in , ,

Junk DNA, Children, and Evolution

DNA pictured on an incomplete jigsaw puzzle

[Originally published March 2017 as Junk DNA and Evolution]

In my previous post, I reviewed the book Naturalism and Its Alternatives in Scientific Methodologies. At the end of the review, I mentioned that the book suggested a conclusion for the famous ENCODE experiments that I had never considered.

In case you are unaware, ENCODE is an international collaboration of scientists who want to find out exactly how much of the human genome is actually used by the human body. In 2012, they made the startling announcement that more than 80% of the human genome has at least one biochemical function. This flatly contradicts the evolution-inspired notion that the vast majority (up to 98%) of the human genome is composed of “junk DNA” and is not used for any purpose.

Advertisement Below:

Evolutionists have generally dealt with ENCODE’s conclusion in one of two ways. Some say that ENCODE’s definition of “function” is too broad, so what they call “functional DNA” is not really functional. Thus, the vast majority of human DNA is still “junk.” Others suggest that the concept of “junk DNA” isn’t vital to evolution to begin with, so ENCODE’s results (correct or incorrect) do not really relate to evolution.

I have always considered that those in the latter group have a very weak case. As Dr. John Sanford demonstrated a while ago, the “gold standard” digital simulation of evolution (Avida), requires at least 85% of the starting genome to be junk in order to produce any significant evolution. However, while reading Chapter 13 of Naturalism and Its Alternatives in Scientific Methodologies (written by Salvador Cordova), I learned about another argument against the idea that evolution doesn’t depend on junk DNA. It comes from evolutionist Dr. Dan Graur, who says quite plainly:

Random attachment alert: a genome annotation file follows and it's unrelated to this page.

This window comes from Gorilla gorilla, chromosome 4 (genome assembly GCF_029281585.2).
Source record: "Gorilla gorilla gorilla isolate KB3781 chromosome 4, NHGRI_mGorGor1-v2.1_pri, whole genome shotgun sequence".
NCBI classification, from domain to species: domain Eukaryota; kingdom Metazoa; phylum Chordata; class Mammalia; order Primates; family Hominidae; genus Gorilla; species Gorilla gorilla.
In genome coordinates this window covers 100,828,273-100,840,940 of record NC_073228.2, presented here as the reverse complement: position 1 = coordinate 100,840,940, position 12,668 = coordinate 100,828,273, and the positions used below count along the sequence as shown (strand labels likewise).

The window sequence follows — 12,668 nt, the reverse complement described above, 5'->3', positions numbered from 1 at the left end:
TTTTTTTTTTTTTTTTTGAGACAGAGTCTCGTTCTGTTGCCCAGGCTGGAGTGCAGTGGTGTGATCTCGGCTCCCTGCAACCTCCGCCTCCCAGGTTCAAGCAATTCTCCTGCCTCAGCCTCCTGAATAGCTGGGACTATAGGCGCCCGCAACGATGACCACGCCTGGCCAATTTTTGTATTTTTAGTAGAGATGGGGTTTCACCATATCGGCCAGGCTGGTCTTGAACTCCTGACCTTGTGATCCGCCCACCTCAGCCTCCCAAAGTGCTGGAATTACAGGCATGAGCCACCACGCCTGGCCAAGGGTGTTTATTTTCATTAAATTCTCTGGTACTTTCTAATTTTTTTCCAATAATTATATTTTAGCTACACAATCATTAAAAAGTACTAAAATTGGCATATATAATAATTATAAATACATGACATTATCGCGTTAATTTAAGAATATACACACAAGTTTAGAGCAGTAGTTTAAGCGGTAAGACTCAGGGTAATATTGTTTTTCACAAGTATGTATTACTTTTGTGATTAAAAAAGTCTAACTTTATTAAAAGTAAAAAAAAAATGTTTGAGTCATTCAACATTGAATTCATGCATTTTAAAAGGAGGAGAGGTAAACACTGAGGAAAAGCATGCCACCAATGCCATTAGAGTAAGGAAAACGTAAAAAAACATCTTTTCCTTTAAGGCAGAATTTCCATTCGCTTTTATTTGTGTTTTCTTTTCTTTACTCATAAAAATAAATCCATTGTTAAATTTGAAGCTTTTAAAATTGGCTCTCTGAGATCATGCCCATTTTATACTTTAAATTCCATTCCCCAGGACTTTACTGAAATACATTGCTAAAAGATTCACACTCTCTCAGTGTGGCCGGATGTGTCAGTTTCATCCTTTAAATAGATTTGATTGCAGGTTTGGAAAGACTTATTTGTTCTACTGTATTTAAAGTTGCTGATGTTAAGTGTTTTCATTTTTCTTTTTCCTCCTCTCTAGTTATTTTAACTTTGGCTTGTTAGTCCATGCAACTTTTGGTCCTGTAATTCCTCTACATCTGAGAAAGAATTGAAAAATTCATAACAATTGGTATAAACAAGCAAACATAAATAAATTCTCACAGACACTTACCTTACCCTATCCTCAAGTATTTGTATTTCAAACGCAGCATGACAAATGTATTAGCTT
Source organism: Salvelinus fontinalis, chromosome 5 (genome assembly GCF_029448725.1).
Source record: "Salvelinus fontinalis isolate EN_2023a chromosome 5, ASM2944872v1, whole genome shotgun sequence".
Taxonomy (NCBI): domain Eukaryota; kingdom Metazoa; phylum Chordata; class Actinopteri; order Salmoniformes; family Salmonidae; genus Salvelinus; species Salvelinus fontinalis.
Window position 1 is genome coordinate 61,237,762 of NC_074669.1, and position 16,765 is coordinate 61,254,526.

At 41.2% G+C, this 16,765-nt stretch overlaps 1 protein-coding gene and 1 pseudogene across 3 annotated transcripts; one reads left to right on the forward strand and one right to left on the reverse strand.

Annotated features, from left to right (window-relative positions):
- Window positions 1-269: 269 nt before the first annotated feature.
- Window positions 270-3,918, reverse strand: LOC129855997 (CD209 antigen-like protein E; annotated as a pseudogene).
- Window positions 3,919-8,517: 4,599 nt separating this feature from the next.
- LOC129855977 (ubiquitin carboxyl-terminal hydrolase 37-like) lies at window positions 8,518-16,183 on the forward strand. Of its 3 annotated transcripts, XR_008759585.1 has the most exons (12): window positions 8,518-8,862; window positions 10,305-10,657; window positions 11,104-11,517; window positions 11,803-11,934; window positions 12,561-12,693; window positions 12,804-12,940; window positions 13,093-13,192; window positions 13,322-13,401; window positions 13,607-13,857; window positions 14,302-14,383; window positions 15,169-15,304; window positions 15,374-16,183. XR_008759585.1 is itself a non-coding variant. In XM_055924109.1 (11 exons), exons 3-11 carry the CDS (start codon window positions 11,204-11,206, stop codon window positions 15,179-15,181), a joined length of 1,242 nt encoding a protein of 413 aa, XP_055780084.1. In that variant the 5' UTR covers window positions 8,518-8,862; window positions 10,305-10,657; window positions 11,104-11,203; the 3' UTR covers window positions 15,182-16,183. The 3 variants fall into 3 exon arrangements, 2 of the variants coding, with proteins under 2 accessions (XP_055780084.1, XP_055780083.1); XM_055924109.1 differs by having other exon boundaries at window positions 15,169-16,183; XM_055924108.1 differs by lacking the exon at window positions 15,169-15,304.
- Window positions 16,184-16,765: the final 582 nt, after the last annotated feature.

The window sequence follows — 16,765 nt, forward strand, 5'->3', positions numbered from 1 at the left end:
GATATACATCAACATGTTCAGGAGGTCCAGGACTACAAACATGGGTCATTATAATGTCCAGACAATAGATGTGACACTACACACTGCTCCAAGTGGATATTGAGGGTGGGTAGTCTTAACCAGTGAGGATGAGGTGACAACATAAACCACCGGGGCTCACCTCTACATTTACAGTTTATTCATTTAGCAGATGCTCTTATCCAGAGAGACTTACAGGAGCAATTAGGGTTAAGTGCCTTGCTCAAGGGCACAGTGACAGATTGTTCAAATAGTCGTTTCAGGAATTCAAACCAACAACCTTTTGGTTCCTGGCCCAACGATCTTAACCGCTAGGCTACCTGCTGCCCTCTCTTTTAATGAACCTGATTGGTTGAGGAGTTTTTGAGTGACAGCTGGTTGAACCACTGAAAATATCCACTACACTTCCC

If ENCODE is right, evolution is wrong. (p. 234 of Naturalism and Its Alternatives in Scientific Methodologies)

Even though I am a creationist, I would never make such a strong statement, but Dr. Graur thinks it is obvious. Why?

According to Chapter 13 of Naturalism and Its Alternatives in Scientific Methodologies, it’s because each generation suffers from genetic mutation. In order for natural selection to “weed out” most of the deleterious mutations, each generation needs a certain number of individuals from which natural selection can choose. The more possible deleterious mutations, the more individuals natural selection needs in each generation.

Now, if the vast majority of the human genome is junk, then the vast majority of mutations are not deleterious, because they occur in the unused, junk portion of the genome. As a result, we don’t need to produce many offspring in order to give natural selection enough choices so it can keep most of the deleterious mutations out of the gene pool. However, if the vast majority of the genome is functional, then there are a lot of deleterious mutations, so we need to have more offspring to give natural selection what it needs to weed them out.

According to Graur, if ENCODE is right, each person needs to have 3×1019-5×1035 children in order to keep those deleterious mutations from piling up in each generation. Obviously, that’s not possible, so if ENCODE is right, evolution is wrong.

Advertisement Below:

Of course, as a creationist, I like Dr. Graur’s conclusion. Indeed, it fits in very well with Dr. John Sanford’s view that the human genome can only be thousands of years old specifically because natural selection cannot weed out the deleterious mutations. However, I am willing to consider a third option.

Perhaps Dr. Graur is wrong. Perhaps the human genome is more resilient than he thinks. Unfortunately, I really don’t know. As I said, I hadn’t previously heard Dr. Graur’s argument. I have since read about the concept on which it is based (mutational load), and his calculations seem correct. However, I really doubt that I understand the details well enough to spot any serious errors.

Dr. Jay Wile

Written by Jay Wile

As a scientist, it is hard for me to fathom anyone who has scientific training and does not believe in God. Indeed, it was science that brought me not only to a belief in God, but also to faith in Christianity. I have an earned Ph.D. from the University of Rochester in nuclear chemistry and a B.S. in chemistry from the same institution.

Advertisement Below:


Leave a Reply

Your email address will not be published. Required fields are marked *


Advertisement Below:
Advertisement Below:

Advanced Optics: What is Astrophotography?

Hurricane Florence from the ISS, photo credit: NASA

Tracking Hurricanes to Learn About God